Lemma 6 (Hellinger Lower Bound). Let P be a protocol computing AND with probability at least 1 − ε. Then for Z ∈ {0,1} uniform,

I(Z; P (0, Z)) ≥ h2(p00, p01) and I(Z; P (Z, 0)) ≥ h2(p00, p10). Continuing our calculation,

I(UV;P(U,V)|D) = ≥ ≥ ≥

1I(Z;P(0,Z))+ 1I(Z;P(Z,0)) 22

1h2(p00,p01)+ 1h2(p00,p10) 22

1(h(p00,p01)+h(p00,p10))2 4

1h2(p01,p10) 4

Cauchy-Schwarz Triangle Inequality

At this point, it is not clear why we should expect the distance between p01 and p10 to be large, as both are 0-inputs to the AND function. This is the point where we exploit the fact that these are distributions over transcripts, and that the set of inputs resulting in any given transcript is a rectangle:

Lemma 7 (Cut-and-Paste Lemma). Let P be a randomized protocol over X × Y . Then for every x,x′ ∈X and every y,y′ ∈Y, we have h(Pxy,Px′,y′)=h(Px,y′,Px′,y).

Applying the Cut-and-Paste Lemma lets us conclude that

I(UV;P(U,V)|D)≥ 1h2(p00,p11). 4

And now, we should expect to be done, because any accurate protocol for AND must induce very different distributions on (0, 0) ∈ AND−1(0) and (1, 1) ∈ AND−1(1). Indeed, we have

Lemma 8 (Distinguishing Lemma). If P computes a function f with probability 2/3 on every input, and (x,y) and (x′,y′) are inputs such that f(x,y) ̸= f(x′,y′), then

h2(pxy, px′y′ ) ≥ 1 − 2√ε. This allows us to conclude the proof of Theorem 4.

4 Deferred Proofs

“Proof” of Hellinger Lower Bound Lemma 6. The statement is true as given, but the proof is more complicated and requires introducing a few more information-theoretic quantities. We will prove

4

the weaker statement that if Z ∈ {0, 1} is uniform and if P is a randomized function on one bit,

then

where p is the distribution of P(Z) and q0 and q1 are the distributions of P(0) and P(1) respectively.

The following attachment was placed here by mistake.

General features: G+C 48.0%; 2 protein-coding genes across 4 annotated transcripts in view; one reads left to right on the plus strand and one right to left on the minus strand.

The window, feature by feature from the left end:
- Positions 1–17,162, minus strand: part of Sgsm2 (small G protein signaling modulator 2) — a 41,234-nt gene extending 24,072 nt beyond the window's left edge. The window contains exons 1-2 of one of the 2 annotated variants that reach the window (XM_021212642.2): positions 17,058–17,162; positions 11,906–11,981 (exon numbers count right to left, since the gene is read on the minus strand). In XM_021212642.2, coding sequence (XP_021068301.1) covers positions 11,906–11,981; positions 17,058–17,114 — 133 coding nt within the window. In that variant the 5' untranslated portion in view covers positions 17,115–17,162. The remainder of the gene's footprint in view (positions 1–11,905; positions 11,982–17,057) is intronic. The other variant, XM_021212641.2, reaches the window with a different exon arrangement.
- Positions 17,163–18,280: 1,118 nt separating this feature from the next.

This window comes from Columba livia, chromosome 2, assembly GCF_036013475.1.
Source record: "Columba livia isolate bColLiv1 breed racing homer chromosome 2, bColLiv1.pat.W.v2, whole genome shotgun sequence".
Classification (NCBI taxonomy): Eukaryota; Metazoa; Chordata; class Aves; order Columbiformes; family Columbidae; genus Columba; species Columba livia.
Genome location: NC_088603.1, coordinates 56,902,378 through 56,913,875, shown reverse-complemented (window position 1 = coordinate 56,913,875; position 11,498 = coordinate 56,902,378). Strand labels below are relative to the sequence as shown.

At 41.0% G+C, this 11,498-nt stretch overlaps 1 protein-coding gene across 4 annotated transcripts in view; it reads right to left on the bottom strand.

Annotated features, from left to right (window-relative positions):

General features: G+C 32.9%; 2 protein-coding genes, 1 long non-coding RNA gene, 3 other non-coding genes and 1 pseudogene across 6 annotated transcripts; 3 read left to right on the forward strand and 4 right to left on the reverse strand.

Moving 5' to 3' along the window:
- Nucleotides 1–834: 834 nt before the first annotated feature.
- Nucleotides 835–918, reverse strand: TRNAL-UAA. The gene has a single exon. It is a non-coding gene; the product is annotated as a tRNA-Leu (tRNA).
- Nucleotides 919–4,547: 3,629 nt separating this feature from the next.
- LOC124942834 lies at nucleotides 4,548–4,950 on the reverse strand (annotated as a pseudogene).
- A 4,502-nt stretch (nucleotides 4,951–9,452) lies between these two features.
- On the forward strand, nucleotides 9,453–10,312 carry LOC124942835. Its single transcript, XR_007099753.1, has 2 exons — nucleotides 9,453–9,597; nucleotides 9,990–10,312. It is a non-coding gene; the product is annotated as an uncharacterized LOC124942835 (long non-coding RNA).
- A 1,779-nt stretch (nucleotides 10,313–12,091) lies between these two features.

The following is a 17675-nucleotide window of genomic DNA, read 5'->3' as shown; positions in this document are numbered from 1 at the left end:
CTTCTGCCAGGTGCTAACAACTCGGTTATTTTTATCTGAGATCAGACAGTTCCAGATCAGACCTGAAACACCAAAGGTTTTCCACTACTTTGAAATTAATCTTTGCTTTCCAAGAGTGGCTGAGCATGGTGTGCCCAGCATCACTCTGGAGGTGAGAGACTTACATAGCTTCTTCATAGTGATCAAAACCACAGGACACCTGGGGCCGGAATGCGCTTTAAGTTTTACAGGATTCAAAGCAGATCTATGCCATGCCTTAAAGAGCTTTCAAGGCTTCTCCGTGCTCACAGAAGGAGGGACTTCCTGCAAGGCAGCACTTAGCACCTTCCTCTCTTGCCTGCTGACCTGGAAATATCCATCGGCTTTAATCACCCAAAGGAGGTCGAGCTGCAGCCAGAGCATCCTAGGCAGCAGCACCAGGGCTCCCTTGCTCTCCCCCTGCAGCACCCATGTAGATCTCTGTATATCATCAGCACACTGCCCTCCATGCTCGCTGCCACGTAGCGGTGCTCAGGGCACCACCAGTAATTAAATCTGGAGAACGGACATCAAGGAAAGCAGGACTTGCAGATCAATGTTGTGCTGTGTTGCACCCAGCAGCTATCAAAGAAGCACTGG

Hence

T

I(Z;P(Z)) = Ez∼ZD(qz∥p)

= 1(D(q0∥p) + D(q1∥p))

I(Z;P(Z)) ≥ logeh2(p,q), 2

For any pair of distributions q, p, we have D(q∥p) = −q(T)log p(T)

q(T)

p(T)

= 2(log e)h2(q, p)

For any random variables X, Y with joint distribution p, we may write

≥q(T)·(2loge) 1− q(T) T

sincelny≤y−1

I(X; Y ) = =

x,y

p(x, y) log

p(x,y) p(x)p(y)

p(x|y) p(x)

p(x|y) log = Ey∼Y D(p(·|y)∥p).

p(y) yx

2

≥ log e · (h2(q0, p) + h2(q1, p))

≥ loge(h(q0,p)+h(q1,p))2 2

≥ logeh2(q0,q1) 2

by Cauchy-Schwarz by Triangle Inequality.

Proof of Cut-and-Paste Lemma 7. Let P be a private coin protocol and let pxy denote the distri- bution on transcripts when P is run on (x,y). Recall that for any P, we can, for every transcript T, decompose Pr[P(x,y) = T] = qA(x,T)·qB(y,T) for some functions qA,qB.

Then

1−h2(pxy,px′y′) = Pr[P(x,y) = T]·Pr[P(x′,y′) = T] T

= qA(x,T)qB(y,T)qA(x′,T)qB(y′,T) T

= Pr[P (x′, y) = T ] · Pr[P (x, y′) = T ] T

= 1 − h2(px′y, px′y). 5

Proof of Distinguishing Lemma 8. We’ll actually begin by showing that pxy and px′,y′ are far in total variation distance, where we recall that the total variation distance between two distributions p,qoverT is

TV(p,q)=max(p(S)−q(S))= 1 |p(T)−q(T)|. S⊆T 2 T∈T

LetSbethesetoftranscriptsonwhichP outputsf(x,y). Thenpxy(S)≥1−εandpx′y′(S)≤ε. Hence TV(pxy,px′y′) ≥ 1−2ε.

Now we relate total variation distance to Hellinger distance as follows:

1 2

TV2(p,q) = |p(T)−q(T)|

4

T

1 2

= (p(T ) + q(T ))(p(T ) − q(T ))

4

T

1

≤ (p(T ) + q(T ))2 (p(T ) − q(T ))2 Cauchy-Schwarz

4

1

≤ 2h2(p,q)· 2+2p(T)q(T) T

= h2(p, q)(2 − h2(p, q)).

This allows us to conclude that h2(p, q) ≥ 1 − 2√ε.

TT

6